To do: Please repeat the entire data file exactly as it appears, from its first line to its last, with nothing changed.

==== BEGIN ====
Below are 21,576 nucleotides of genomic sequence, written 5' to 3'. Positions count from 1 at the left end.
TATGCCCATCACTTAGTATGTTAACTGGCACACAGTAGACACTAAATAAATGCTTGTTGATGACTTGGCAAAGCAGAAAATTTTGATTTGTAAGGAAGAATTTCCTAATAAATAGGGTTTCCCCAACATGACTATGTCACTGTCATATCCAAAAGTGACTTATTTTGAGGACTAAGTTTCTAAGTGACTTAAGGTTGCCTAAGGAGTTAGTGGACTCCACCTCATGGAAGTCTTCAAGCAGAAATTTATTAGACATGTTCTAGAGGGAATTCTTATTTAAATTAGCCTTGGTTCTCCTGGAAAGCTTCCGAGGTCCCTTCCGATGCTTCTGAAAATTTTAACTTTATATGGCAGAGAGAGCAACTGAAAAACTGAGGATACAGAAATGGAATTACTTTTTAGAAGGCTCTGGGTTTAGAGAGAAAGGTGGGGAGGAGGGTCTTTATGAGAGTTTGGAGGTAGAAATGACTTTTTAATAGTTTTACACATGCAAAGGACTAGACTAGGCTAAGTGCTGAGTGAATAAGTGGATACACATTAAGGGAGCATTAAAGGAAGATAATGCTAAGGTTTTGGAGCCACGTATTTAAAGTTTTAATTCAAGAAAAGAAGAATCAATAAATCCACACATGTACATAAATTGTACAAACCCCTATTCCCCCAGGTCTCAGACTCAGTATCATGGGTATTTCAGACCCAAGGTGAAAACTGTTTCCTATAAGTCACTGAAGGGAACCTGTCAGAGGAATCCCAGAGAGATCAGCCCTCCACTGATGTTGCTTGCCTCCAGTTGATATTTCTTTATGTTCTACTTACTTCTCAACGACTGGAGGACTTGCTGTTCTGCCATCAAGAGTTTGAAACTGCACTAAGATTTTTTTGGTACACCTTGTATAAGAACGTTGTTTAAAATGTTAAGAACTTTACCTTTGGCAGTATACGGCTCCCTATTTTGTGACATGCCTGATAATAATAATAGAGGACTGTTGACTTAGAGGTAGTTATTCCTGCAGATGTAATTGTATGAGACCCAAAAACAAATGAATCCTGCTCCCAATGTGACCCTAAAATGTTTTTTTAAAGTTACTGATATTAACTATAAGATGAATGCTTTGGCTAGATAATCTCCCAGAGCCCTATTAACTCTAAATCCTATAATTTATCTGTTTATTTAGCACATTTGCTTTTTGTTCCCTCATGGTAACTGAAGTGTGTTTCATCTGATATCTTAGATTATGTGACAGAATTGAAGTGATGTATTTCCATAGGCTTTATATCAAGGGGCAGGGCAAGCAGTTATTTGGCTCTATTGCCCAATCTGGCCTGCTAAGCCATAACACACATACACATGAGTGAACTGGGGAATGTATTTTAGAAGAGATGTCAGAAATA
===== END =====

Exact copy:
Below are 21,576 nucleotides of genomic sequence, written 5' to 3'. Positions count from 1 at the left end.
TATGCCCATCACTTAGTATGTTAACTGGCACACAGTAGACACTAAATAAATGCTTGTTGATGACTTGGCAAAGCAGAAAATTTTGATTTGTAAGGAAGAATTTCCTAATAAATAGGGTTTCCCCAACATGACTATGTCACTGTCATATCCAAAAGTGACTTATTTTGAGGACTAAGTTTCTAAGTGACTTAAGGTTGCCTAAGGAGTTAGTGGACTCCACCTCATGGAAGTCTTCAAGCAGAAATTTATTAGACATGTTCTAGAGGGAATTCTTATTTAAATTAGCCTTGGTTCTCCTGGAAAGCTTCCGAGGTCCCTTCCGATGCTTCTGAAAATTTTAACTTTATATGGCAGAGAGAGCAACTGAAAAACTGAGGATACAGAAATGGAATTACTTTTTAGAAGGCTCTGGGTTTAGAGAGAAAGGTGGGGAGGAGGGTCTTTATGAGAGTTTGGAGGTAGAAATGACTTTTTAATAGTTTTACACATGCAAAGGACTAGACTAGGCTAAGTGCTGAGTGAATAAGTGGATACACATTAAGGGAGCATTAAAGGAAGATAATGCTAAGGTTTTGGAGCCACGTATTTAAAGTTTTAATTCAAGAAAAGAAGAATCAATAAATCCACACATGTACATAAATTGTACAAACCCCTATTCCCCCAGGTCTCAGACTCAGTATCATGGGTATTTCAGACCCAAGGTGAAAACTGTTTCCTATAAGTCACTGAAGGGAACCTGTCAGAGGAATCCCAGAGAGATCAGCCCTCCACTGATGTTGCTTGCCTCCAGTTGATATTTCTTTATGTTCTACTTACTTCTCAACGACTGGAGGACTTGCTGTTCTGCCATCAAGAGTTTGAAACTGCACTAAGATTTTTTTGGTACACCTTGTATAAGAACGTTGTTTAAAATGTTAAGAACTTTACCTTTGGCAGTATACGGCTCCCTATTTTGTGACATGCCTGATAATAATAATAGAGGACTGTTGACTTAGAGGTAGTTATTCCTGCAGATGTAATTGTATGAGACCCAAAAACAAATGAATCCTGCTCCCAATGTGACCCTAAAATGTTTTTTTAAAGTTACTGATATTAACTATAAGATGAATGCTTTGGCTAGATAATCTCCCAGAGCCCTATTAACTCTAAATCCTATAATTTATCTGTTTATTTAGCACATTTGCTTTTTGTTCCCTCATGGTAACTGAAGTGTGTTTCATCTGATATCTTAGATTATGTGACAGAATTGAAGTGATGTATTTCCATAGGCTTTATATCAAGGGGCAGGGCAAGCAGTTATTTGGCTCTATTGCCCAATCTGGCCTGCTAAGCCATAACACACATACACATGAGTGAACTGGGGAATGTATTTTAGAAGAGATGTCAGAAATA